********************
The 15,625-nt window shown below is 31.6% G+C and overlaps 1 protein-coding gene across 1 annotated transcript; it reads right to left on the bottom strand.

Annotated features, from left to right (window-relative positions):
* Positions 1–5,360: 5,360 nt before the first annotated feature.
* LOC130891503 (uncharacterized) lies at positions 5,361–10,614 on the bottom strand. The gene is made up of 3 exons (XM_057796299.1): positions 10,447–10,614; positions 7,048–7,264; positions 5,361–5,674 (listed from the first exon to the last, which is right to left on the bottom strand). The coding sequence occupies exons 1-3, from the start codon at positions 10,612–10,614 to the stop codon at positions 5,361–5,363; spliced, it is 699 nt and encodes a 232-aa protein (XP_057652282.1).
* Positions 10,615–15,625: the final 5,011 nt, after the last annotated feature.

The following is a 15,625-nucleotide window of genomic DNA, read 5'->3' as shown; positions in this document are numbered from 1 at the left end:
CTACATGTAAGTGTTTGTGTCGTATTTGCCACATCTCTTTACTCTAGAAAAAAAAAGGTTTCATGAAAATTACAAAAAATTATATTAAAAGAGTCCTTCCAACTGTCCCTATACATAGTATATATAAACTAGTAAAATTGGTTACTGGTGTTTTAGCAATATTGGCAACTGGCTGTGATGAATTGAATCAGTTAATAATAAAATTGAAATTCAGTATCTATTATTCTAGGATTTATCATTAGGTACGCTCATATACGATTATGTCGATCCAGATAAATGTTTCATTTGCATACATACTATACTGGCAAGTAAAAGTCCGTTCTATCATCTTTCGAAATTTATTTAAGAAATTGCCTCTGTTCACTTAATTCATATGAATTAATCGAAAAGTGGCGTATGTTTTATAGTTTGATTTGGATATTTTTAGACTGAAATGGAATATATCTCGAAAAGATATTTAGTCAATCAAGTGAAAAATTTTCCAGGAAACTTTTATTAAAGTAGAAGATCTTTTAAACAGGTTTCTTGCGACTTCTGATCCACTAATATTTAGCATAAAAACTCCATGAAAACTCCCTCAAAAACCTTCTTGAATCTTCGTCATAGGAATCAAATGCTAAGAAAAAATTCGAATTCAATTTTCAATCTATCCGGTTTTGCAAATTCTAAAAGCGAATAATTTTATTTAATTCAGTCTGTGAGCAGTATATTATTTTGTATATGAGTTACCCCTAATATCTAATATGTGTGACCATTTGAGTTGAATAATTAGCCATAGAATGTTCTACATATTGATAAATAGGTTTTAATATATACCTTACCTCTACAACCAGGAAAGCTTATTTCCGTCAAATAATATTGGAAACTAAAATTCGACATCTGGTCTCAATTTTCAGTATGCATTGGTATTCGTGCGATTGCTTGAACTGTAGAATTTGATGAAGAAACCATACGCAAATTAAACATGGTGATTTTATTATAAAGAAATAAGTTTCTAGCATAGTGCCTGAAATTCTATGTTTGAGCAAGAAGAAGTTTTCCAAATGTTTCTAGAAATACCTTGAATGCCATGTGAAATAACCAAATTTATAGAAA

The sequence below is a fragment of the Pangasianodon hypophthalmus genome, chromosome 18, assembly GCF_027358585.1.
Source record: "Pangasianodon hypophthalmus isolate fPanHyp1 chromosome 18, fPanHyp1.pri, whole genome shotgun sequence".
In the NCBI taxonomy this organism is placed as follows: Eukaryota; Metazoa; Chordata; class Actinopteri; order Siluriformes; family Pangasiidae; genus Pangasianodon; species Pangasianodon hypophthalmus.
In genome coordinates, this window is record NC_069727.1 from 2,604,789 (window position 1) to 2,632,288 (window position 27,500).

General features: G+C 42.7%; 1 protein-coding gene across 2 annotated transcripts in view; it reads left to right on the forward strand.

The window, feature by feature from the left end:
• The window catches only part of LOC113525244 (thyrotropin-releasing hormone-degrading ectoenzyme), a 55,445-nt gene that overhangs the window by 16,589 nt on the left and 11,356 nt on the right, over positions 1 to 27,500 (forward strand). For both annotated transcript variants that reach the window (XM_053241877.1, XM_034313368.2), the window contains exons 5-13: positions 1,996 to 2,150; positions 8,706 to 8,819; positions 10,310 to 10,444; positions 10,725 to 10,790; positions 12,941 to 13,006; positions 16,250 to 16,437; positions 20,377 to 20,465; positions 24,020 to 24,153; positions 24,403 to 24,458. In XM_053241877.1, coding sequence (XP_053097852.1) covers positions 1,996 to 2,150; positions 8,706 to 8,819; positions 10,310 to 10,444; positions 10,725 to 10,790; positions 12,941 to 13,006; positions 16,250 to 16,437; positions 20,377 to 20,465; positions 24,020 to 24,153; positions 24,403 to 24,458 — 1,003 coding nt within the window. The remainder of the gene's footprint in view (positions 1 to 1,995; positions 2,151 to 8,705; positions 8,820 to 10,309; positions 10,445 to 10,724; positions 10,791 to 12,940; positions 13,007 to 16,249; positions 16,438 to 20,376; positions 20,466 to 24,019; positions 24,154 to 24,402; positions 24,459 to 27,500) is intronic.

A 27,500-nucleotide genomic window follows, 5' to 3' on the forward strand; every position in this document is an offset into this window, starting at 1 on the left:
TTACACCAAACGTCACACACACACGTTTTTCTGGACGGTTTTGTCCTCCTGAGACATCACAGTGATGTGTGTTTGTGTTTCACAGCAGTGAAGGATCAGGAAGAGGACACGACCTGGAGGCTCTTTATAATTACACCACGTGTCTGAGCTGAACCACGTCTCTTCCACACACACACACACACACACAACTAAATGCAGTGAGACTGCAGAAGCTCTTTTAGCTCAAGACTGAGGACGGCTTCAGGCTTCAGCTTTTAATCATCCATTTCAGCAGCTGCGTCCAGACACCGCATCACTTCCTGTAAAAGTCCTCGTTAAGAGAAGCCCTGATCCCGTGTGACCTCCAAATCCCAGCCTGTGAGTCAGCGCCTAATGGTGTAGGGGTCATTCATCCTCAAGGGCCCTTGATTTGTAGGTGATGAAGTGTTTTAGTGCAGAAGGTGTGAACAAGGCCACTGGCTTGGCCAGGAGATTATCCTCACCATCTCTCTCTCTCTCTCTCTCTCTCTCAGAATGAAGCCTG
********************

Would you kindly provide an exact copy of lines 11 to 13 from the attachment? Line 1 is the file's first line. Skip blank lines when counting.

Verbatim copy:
In genome coordinates, this window is record NC_069727.1 from 2,604,789 (window position 1) to 2,632,288 (window position 27,500).

General features: G+C 42.7%; 1 protein-coding gene across 2 annotated transcripts in view; it reads left to right on the forward strand.

The window, feature by feature from the left end: